Science

SpaceX’s Crew Dragon Successfully Docked the ISS and Achieved a Milestone in Commercial Crew Program

It’s a time of celebration for SpaceX and NASA. Both completed a successful launch of a new capsule on Saturday. SpaceX’s Crew Dragon is on a round trip to the ISS which will last for a week. The mission is a crucial step, and it allows to restart crewed space flights from America. Previously NASA used a Space Shuttle program to ferry astronauts from Earth to the ISS. But the program retired in 2011, and NASA contracted with Russia for the service. Currently, the American space agency uses the Russian Soyuz rocket to get people into orbit. Thus the Demo-1 mission of SpaceX’s Crew Dragon marks a significant milestone for NASA’s Commercial Crew Program.

The unscrewed flight is the first commercially developed aircraft, that traveled atop SpaceX’s Falcon 9 rocket. The liftoff took place at 02:49 am from Cape Canaveral, Florida. After the successful completion of the first two stages, Crew Dragon entered in Earth’s orbit. After all these steps it is essential to dock with the ISS safely. The capsule automatically docked with the space station without any assistance. Other space vehicles require help from crew or a robotic arm to dock to the space station. Jim Bridenstine, NASA’s head, said today represents a new era in space flight.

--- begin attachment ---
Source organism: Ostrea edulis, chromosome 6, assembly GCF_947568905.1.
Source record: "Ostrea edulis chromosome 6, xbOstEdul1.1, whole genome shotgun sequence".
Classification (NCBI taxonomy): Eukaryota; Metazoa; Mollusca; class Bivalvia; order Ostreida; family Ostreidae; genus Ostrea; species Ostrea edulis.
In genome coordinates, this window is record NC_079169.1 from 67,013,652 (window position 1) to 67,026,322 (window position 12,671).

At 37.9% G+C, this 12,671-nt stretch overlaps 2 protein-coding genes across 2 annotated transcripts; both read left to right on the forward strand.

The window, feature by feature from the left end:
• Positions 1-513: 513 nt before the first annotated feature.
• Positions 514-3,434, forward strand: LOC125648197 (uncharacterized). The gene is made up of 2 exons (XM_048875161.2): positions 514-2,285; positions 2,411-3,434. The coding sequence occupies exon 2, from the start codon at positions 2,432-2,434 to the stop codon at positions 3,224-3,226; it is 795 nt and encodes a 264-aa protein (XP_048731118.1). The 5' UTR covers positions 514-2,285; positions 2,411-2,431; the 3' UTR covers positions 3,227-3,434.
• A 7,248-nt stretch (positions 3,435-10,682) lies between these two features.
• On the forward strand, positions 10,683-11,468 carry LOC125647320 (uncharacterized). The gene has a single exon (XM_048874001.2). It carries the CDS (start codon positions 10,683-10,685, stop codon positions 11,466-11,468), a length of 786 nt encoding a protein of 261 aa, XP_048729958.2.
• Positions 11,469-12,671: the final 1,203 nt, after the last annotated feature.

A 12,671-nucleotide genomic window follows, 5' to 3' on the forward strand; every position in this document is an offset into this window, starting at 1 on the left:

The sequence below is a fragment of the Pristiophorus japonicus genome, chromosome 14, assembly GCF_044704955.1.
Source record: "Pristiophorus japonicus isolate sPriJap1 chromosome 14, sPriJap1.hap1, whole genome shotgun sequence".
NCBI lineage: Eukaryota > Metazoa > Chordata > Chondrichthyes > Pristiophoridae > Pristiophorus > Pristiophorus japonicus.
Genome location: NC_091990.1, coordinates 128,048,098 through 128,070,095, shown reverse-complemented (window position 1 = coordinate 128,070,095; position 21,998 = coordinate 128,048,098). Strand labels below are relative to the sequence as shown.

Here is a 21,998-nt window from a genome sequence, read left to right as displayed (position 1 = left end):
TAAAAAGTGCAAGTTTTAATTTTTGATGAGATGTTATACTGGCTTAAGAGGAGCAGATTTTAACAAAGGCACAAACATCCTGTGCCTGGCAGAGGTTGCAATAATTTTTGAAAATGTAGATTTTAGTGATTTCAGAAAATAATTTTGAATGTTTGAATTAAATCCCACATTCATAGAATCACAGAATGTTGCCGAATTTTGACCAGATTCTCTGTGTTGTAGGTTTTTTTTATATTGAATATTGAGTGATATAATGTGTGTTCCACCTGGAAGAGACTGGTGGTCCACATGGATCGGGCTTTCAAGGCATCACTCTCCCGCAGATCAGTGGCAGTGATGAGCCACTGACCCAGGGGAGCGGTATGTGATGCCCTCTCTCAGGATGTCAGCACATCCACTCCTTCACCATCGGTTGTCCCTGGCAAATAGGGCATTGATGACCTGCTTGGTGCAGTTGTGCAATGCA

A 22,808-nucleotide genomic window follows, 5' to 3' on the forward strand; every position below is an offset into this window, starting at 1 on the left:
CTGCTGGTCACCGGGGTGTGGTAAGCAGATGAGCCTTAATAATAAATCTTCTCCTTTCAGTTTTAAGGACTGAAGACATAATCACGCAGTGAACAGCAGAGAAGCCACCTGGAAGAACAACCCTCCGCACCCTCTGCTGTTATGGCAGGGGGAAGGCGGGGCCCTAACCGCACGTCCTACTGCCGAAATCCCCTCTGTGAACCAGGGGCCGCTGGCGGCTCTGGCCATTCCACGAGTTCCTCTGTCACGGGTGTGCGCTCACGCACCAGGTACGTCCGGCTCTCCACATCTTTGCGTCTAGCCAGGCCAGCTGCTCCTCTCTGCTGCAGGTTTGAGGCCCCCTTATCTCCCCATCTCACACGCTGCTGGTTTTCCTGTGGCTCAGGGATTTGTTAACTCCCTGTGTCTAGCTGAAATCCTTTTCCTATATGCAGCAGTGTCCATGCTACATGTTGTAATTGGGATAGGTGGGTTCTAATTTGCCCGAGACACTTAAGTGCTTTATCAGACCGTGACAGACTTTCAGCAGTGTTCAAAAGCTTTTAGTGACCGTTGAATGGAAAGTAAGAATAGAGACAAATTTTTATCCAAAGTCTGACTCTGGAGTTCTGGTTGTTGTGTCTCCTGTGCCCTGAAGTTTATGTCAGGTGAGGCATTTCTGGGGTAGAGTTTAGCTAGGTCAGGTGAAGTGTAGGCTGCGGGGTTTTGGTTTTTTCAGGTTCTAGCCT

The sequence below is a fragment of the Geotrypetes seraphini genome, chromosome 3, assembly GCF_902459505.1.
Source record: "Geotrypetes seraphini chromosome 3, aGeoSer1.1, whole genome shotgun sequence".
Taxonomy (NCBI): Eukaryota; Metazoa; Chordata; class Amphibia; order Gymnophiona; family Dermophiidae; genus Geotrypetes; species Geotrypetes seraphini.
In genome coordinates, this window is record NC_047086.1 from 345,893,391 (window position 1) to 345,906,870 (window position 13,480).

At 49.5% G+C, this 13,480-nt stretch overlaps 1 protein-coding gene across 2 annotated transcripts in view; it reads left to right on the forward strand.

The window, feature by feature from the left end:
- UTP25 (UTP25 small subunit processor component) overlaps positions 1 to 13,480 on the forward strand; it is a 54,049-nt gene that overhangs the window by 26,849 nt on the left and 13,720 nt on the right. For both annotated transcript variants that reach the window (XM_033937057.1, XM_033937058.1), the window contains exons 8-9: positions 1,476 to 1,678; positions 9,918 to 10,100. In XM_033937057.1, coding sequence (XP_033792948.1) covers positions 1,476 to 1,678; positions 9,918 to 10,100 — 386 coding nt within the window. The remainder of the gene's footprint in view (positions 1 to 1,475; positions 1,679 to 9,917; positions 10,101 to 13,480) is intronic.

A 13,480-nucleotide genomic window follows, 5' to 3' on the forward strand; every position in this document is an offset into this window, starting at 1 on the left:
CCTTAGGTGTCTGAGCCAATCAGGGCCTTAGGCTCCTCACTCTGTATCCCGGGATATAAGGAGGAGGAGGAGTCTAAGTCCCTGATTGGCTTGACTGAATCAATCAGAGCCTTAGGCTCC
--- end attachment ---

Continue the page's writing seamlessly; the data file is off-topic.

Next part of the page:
Crew Dragon carried a payload of about 400 pounds, including crew supplies and equipment, to the ISS. This time, the capsule contained a dummy named Ripley. But NASA intends to send two astronauts aboard Crew Dragon. Ripley encloses sensors specially designed to record details of the journey. The data will offer valuable information for the upcoming crewed missions. According to SpaceX, the mannequin is covered by a spacesuit. It will serve to confirm that the capsule is safe to carry human beings. There is one more company functioning to develop a space vehicle. Boeing is creating the Starliner, again it is a space vessel, unlike SpaceX’s Crew Dragon. In the end, NASA expects to finish its dependence on Russian Soyuz spacecraft.

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